Update #1 – Wetland Restoration on Private Land Case Study 2 – Coleraine District

Update #1 – Wetland Restoration on Private Land Case Study 2 – Coleraine District

Back in December I kicked off the annual monitoring of the “wetland restoration on private land” sites, visiting one at Coleraine where we installed a regulator last year. I’m pleased to report that this wetland was still full and a large number of birds are currently calling it home.  The site has also recently been fenced thanks to a grant administered through the Hamilton – Coleraine Railway Line Landcare Group and Glenelg Hopkins Catchment Management Authority.

It took a while for the water to start moving in the inland parts of Western Victoria last year but once it started raining, it really didn’t let up – in stark contrast to the year before (2012). In line with this extended wet season, annual wetland monitoring was delayed for a month which is great because it means more species of plants have been observed flowering and this makes them much easier to identify.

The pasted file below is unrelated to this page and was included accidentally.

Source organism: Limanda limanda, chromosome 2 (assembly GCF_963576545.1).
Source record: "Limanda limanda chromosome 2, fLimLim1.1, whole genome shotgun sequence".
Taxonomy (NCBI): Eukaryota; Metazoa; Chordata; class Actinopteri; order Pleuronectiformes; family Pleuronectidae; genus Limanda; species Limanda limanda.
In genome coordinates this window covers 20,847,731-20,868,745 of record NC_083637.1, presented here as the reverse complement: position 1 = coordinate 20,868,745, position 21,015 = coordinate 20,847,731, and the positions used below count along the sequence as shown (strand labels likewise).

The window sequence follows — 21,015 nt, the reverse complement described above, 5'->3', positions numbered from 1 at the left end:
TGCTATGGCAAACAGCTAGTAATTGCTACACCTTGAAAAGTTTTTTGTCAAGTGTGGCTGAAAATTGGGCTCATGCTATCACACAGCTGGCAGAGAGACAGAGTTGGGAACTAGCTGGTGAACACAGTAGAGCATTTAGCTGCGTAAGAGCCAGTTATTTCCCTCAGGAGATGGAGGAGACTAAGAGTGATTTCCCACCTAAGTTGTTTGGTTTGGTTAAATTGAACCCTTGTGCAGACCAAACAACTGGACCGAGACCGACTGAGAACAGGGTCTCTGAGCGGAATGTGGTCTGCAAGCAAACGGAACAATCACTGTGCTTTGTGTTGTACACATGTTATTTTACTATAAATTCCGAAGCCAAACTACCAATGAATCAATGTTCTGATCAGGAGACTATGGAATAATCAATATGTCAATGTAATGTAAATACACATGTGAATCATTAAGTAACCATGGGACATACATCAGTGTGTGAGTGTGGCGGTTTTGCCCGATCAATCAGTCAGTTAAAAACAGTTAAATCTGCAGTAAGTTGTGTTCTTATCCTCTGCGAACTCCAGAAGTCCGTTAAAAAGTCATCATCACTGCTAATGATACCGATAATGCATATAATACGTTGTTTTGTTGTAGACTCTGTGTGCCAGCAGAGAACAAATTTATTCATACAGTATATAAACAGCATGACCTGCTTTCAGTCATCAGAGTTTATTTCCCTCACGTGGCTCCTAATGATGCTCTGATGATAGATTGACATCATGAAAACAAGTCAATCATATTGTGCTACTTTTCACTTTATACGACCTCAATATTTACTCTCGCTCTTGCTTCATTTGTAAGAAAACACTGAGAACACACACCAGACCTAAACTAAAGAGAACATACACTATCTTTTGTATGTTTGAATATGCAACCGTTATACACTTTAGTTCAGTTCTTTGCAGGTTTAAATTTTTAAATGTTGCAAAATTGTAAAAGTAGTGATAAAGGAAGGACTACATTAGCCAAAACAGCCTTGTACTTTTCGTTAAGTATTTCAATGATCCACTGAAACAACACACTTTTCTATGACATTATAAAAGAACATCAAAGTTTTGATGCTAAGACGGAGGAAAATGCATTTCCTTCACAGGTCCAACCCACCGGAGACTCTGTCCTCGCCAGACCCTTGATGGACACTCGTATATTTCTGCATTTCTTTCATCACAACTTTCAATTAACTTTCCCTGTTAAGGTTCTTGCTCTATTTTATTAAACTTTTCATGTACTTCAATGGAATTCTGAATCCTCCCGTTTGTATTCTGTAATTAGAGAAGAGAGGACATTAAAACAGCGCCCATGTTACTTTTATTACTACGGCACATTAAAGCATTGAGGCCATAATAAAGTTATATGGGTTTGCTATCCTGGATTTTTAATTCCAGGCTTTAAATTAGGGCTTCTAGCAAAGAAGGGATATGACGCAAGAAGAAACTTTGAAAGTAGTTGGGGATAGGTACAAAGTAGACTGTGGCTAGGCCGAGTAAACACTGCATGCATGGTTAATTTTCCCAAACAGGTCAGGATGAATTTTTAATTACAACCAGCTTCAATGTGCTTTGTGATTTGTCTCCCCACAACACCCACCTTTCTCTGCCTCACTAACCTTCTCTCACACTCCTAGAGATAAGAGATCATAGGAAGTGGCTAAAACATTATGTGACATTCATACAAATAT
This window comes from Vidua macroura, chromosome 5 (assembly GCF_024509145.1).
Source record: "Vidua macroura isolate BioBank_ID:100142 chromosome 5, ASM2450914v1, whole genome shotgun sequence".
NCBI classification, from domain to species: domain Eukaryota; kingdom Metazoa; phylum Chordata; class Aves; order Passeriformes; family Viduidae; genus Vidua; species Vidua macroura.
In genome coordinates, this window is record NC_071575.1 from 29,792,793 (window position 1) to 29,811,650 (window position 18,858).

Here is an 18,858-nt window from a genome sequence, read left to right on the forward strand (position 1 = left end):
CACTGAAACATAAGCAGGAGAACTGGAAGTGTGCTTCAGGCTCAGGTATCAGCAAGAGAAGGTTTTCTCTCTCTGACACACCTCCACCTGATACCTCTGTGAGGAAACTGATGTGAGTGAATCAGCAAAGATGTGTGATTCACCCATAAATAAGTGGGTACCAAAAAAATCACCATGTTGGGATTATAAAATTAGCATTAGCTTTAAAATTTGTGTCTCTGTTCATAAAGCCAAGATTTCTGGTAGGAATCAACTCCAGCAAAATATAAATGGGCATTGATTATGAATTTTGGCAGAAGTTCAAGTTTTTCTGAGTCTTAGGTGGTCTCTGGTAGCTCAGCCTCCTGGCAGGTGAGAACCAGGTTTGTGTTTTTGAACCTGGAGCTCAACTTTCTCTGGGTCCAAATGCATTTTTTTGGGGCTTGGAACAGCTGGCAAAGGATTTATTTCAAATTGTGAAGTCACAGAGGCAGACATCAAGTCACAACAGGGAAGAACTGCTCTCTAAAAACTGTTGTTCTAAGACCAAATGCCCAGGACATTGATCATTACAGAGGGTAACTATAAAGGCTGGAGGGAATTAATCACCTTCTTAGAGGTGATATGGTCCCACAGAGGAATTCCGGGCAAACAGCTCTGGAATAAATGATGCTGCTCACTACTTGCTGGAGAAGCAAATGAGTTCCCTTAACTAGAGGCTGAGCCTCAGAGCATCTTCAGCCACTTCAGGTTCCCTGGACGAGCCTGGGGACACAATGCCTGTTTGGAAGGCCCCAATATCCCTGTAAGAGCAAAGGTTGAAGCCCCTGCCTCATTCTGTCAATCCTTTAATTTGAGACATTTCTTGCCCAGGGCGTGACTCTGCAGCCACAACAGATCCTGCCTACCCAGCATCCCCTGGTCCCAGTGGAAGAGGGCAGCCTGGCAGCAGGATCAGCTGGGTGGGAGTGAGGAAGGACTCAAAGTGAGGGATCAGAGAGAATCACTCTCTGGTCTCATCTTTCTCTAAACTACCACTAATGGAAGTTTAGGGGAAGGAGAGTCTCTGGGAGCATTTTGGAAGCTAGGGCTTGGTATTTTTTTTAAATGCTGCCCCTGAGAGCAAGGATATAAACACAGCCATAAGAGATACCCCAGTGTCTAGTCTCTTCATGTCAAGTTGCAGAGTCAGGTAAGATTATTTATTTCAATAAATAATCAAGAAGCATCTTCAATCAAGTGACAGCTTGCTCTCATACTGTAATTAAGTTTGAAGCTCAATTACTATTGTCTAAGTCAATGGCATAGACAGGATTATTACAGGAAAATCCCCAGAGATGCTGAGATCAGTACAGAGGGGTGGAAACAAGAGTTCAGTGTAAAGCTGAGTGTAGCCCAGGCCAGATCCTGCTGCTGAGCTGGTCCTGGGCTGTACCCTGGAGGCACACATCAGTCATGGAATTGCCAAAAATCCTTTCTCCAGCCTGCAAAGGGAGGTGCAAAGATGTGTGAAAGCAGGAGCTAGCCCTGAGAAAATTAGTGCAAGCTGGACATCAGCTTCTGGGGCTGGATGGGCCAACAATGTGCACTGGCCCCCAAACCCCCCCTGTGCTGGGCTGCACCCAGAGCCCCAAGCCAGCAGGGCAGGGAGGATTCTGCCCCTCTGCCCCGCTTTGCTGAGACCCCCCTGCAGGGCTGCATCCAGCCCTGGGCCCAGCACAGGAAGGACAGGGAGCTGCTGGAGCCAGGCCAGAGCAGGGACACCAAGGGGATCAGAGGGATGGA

With stock only recently excluded, it is still too early to see any major changes from holding water back at the Coleraine site. Also this year, being as wet as it has been to this point, the wetland would still have initially retained water without a structure in place.  However, we expect the real impact to become apparent once evaporation kicks in and the water levels downstream of the wetland begin to drop. Stay tuned for more updates as we watch it dry down in the coming months.

In the meantime, I’ve put some before and after shots together along with a couple of snaps of some spoonbills. I’ve always been fascinated by these birds and it seems there are a lot more around the last few months, don’t you think?

The regulator just after construction in May 2013 and now under water in December 2013. Note an additional board in place in the right image

Yellow billed spoonbill

Flying cutlery


Lachlan Farrington